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Dysaesthesia Aethiopica was an alleged mental illness described by American physician Samuel Adolphus Cartwright in 1851, which proposed a theory for the cause of laziness among black slaves. Today, dysaesthesia aethiopica is considered an example of pseudoscience, and part of the edifice of Scientific Racism.

Found exclusively among black slaves, dysaesthesia aethiopica “called by overseers ‘rascality'” was characterized by partial insensitivity of the skin and “as to be like a person half asleep.” Other symptoms included “lesions of the body discoverable to the medical observer, which are always present and sufficient to account for the symptoms.” Cartwright noted that the existence of dysaesthesia aethiopica was “clearly established by the most direct and positive testimony,” but other doctors had failed to notice it because their “attention had not been sufficiently directed to the maladies of the negro race.”

According to Cartwright, dysaesthesia aethiopica was “much more prevalent among free Negros living in clusters by themselves, than among slaves on our plantations, and attacks only such slaves as live like free negroes in regard to diet, drinks, exercise, etc.” – indeed, according to Cartwright, “nearly all [free negroes] are more or less afflicted with it, that have not got some white person to direct and to take care of them.” He explicitly dismissed the opinion which assigned the causes of the “problematic” behavior to the social situation of the slaves without further justifications: “[The northern physicians] ignorantly attribute the symptoms to the debasing influence of slavery on the mind.”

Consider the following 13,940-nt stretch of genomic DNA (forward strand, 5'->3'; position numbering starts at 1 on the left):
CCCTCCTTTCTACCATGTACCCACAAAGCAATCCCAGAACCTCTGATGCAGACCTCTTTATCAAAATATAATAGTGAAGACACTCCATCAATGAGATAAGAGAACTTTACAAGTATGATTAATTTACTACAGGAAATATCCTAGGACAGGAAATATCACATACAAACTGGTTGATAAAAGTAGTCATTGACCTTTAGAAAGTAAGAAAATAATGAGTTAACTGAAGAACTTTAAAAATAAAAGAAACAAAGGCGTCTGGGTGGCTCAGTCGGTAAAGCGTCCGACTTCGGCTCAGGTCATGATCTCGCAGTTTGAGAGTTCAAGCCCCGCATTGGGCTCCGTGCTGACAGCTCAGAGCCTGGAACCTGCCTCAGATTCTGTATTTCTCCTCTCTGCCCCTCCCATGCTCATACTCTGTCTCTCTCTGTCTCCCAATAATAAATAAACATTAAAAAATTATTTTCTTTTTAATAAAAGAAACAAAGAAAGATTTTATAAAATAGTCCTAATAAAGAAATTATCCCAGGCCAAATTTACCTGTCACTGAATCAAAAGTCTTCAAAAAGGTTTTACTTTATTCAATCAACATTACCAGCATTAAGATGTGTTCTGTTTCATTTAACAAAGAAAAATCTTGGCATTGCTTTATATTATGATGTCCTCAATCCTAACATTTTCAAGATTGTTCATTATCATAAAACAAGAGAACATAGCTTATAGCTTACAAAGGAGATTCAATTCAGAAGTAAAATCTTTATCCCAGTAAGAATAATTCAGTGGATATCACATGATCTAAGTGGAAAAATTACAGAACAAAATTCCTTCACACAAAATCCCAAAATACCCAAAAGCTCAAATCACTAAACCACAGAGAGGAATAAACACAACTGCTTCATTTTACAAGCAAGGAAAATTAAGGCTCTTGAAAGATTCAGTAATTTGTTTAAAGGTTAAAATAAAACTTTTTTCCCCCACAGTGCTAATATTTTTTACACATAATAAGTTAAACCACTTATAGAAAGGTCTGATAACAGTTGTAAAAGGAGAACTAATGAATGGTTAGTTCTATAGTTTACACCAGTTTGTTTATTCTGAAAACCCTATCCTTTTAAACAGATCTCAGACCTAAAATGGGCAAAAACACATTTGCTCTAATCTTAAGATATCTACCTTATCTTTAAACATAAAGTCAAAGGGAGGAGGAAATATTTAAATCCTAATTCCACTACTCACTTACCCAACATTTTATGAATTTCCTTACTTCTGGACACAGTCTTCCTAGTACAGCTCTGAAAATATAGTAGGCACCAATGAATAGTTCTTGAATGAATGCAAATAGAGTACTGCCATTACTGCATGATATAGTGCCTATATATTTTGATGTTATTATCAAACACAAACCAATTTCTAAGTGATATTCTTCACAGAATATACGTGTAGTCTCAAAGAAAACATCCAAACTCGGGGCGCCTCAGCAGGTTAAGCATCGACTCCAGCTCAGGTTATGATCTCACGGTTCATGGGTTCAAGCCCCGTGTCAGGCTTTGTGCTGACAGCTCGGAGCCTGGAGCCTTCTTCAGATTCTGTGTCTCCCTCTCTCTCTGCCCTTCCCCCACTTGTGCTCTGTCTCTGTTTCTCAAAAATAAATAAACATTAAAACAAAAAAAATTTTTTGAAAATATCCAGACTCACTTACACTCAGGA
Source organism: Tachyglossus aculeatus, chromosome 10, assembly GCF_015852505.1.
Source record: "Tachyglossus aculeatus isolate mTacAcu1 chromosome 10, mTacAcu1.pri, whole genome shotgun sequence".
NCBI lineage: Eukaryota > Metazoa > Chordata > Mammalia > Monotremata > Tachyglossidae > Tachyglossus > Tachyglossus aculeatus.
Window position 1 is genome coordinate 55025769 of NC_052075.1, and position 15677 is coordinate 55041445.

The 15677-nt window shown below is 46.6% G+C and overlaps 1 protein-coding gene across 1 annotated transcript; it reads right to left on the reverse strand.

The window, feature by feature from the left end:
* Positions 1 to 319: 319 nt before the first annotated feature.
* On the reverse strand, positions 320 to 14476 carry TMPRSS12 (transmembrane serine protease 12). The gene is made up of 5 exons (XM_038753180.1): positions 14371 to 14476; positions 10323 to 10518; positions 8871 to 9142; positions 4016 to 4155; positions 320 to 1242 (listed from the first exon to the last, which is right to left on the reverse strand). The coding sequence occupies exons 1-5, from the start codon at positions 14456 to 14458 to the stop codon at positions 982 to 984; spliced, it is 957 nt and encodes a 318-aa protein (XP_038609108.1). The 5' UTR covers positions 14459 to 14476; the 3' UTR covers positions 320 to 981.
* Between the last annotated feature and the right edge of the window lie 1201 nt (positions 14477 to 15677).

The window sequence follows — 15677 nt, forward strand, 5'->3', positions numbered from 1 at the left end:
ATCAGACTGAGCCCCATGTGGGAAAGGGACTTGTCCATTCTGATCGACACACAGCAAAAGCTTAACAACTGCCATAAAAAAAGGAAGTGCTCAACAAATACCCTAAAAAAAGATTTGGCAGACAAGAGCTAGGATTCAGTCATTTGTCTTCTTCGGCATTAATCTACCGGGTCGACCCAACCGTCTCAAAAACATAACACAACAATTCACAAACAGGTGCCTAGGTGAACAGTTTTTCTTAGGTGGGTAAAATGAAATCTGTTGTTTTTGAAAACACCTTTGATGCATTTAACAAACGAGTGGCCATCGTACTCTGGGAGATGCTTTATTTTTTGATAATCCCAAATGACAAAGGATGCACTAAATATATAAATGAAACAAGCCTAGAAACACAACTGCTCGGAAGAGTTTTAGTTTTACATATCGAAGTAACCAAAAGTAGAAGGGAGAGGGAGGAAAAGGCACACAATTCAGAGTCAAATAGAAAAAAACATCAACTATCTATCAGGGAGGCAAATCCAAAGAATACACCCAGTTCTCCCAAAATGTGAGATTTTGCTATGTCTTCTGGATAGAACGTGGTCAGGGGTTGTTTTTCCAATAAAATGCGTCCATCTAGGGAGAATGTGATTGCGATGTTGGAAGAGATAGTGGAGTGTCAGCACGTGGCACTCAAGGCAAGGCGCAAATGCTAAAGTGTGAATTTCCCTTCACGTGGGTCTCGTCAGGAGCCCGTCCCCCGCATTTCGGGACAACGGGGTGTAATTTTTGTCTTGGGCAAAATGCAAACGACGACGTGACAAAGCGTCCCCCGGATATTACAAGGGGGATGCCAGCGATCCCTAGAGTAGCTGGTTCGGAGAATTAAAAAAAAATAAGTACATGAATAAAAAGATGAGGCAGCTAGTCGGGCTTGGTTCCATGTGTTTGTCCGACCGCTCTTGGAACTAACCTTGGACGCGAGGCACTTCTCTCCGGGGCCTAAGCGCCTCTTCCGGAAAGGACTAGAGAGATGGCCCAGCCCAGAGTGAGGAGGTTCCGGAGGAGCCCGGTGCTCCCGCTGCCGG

Cartwright felt that dysaesthesia aethiopica was “easily curable, if treated on sound physiological principles.” Insensitivity of the skin was one symptom of the disease, so the skin should be stimulated:

“The best means to stimulate the skin is, first, to have the patient well washed with warm water and soap; then, to anoint it all over in oil, and to slap the oil in with a broad leather strap; then to put the patient to some hard kind of work in the sunshine.”

According to Cartwright, after the prescribed “course of treatment” the slave will “look grateful and thankful to the white man whose compulsory power … has restored his sensation and dispelled the mist that clouded his intellect.”

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“Diseases and Peculiarities of the Negro Race”

“Diseases and Peculiarities of the Negro Race,” by Dr. Cartwright

DYSAETHESIA AETHIOPICA, OR HEBETUDE OF MIND AND OBTUSE SENSIBILITY OF BODY–A DISEASE PECULIAR TO NEGROES–CALLED BY OVERSEERS, ” RASCALITY.”